>>>>>>> --+--------+------+-----------****-+---------+
>>>>>>> | firewall_connections | 1 | ndx_open_close_dt | 1 | open_dt
> | A |
>>>>>>> 1342691
>>>>>>> | NULL | NULL | | BTREE | |
>>>>>>> | firewall_connections | 1 | ndx_open_close_dt | 2 | close_dt
> | A |
>>>>>>> 6377783 | NULL | NULL | | BTREE | |
>>>>>>>
> +----------------------+------****------+-------------------+-**--**
>>>>>>>
> -----------+-------------+----****-------+-------------+------**--**
>>>>>>> --+--------+------+-----------****-+---------+
>>>>>>>
>>>>>>>
>>>>>>> Although right now the queries do seem to be executing much
> faster,
>>>>>>> although I'm not quite sure why. And I'm not sure why the
> new
>>>>>>> ndx_open_close_dt isn't being used either.
>>>>>>>
>>>>>>> -Brandon
>>>>>>>
>>>>>>>
>>>>>>>   I am still having a big issue with my query as seen above.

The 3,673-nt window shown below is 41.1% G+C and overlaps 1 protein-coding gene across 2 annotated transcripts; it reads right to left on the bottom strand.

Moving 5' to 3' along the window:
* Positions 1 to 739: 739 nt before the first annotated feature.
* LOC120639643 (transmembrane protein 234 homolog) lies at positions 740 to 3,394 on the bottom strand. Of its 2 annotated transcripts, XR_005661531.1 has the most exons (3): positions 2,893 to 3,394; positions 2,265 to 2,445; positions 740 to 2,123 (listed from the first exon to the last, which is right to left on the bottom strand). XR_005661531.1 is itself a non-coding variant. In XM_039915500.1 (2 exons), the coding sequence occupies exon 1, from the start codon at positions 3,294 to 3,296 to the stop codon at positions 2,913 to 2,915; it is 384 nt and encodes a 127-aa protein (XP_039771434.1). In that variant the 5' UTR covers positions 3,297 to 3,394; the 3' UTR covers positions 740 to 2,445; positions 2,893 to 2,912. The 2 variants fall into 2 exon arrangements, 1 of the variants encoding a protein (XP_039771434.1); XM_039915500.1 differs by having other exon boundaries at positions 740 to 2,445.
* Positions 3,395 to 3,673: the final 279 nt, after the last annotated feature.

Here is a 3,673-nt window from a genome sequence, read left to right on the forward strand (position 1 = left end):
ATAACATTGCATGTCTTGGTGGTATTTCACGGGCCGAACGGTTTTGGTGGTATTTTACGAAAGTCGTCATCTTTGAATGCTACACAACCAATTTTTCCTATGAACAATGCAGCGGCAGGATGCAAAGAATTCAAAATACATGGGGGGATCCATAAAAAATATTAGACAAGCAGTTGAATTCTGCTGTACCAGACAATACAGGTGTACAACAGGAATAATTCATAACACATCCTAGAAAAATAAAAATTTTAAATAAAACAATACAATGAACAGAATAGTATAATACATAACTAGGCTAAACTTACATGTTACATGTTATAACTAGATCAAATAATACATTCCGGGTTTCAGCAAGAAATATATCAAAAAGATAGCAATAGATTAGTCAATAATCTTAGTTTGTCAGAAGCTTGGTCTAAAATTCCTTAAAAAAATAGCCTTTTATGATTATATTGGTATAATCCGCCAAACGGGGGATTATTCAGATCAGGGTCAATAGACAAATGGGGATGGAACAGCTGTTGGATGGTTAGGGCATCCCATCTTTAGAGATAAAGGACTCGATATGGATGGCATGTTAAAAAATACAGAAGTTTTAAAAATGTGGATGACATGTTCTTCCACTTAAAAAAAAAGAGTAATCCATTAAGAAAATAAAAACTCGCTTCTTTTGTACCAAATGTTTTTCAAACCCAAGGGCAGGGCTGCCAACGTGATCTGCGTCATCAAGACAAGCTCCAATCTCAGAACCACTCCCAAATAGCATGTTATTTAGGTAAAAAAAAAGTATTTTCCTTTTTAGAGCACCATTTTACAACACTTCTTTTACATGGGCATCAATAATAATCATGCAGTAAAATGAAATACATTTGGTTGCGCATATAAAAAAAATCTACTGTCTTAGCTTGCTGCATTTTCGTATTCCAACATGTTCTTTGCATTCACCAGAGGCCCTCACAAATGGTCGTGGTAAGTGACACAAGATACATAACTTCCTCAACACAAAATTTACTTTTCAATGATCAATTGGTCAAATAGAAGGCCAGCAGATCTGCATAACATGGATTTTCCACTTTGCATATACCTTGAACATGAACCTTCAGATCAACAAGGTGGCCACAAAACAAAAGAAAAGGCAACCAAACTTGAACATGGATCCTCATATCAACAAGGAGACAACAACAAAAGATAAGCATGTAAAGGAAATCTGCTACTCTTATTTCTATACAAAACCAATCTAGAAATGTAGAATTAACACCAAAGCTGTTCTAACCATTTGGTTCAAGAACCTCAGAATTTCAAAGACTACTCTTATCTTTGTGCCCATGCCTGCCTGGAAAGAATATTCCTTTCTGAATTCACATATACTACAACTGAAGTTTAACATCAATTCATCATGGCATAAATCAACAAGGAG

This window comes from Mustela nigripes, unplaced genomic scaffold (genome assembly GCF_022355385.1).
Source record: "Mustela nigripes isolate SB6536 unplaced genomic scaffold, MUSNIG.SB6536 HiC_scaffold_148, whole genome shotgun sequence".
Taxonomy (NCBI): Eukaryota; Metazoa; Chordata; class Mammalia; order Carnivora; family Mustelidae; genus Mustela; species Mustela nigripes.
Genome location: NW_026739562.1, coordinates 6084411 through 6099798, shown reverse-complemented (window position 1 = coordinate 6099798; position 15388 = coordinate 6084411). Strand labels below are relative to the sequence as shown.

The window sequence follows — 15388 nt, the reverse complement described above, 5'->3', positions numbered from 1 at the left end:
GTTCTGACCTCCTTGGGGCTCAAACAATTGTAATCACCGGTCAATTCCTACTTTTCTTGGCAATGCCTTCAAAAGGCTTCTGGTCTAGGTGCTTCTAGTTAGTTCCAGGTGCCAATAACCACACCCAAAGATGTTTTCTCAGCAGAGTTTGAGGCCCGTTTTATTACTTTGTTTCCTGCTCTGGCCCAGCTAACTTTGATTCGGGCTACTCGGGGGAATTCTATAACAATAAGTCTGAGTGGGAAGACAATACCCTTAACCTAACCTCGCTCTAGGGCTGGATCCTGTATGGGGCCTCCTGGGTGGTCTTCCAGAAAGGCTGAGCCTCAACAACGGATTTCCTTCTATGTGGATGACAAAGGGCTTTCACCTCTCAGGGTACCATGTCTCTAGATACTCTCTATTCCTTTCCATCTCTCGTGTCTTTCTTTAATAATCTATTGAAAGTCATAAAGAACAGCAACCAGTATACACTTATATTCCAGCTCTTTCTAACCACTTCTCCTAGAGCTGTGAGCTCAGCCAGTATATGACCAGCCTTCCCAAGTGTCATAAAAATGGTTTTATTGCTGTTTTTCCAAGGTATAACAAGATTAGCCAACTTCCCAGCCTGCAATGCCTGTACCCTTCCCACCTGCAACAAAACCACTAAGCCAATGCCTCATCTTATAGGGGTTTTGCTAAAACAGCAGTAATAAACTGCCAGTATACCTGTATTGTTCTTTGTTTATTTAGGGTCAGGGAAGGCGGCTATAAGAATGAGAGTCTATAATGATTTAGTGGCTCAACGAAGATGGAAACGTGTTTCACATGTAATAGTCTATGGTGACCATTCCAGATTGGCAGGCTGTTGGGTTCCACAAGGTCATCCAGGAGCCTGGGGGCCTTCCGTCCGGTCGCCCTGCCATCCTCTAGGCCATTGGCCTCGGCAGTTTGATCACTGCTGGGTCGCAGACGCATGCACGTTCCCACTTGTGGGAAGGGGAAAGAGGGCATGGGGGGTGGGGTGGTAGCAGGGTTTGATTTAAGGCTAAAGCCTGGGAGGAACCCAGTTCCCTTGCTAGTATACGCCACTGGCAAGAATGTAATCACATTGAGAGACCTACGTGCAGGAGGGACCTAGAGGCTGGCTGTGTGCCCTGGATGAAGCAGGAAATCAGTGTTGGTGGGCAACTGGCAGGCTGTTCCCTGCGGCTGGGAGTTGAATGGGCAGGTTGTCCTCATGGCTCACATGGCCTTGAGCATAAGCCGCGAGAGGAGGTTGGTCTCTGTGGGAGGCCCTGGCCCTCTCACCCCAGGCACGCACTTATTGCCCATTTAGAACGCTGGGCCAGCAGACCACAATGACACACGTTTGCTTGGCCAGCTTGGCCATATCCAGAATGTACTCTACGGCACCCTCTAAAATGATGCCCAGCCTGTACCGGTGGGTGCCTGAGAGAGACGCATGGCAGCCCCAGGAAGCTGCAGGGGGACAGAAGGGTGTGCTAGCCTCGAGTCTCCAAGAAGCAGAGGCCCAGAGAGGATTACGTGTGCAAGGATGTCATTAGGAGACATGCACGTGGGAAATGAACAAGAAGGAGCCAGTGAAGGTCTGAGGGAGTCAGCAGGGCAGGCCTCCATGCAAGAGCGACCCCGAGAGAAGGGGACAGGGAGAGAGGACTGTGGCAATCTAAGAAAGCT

> The table
>>>>>> is up
>>>>>> to around 32 million records at the moment and either of the two
> SELECT
>>>>>> queries above take a very long time to run.  Is there anything at
> all I
>>>>>> can
>>>>>> do to speed things up?  It seems that changing the format of the
> WHERE
>>>>>> clause did not help at all, as the EXPLAIN output is exactly the
> same
>>>>>> for
>>>>>> both version.  I also tried adding an index on (open_dt,
> close_dt,
>>>>>> rcvd) but
>>>>>> that index does not get used.
>>>>>>
>>>>>> Any other ideas?
>>>>>>
>>>>>> Thanks in advance,
>>>>>>
>>>>>>
>>>>>> Brandon
>>>>>>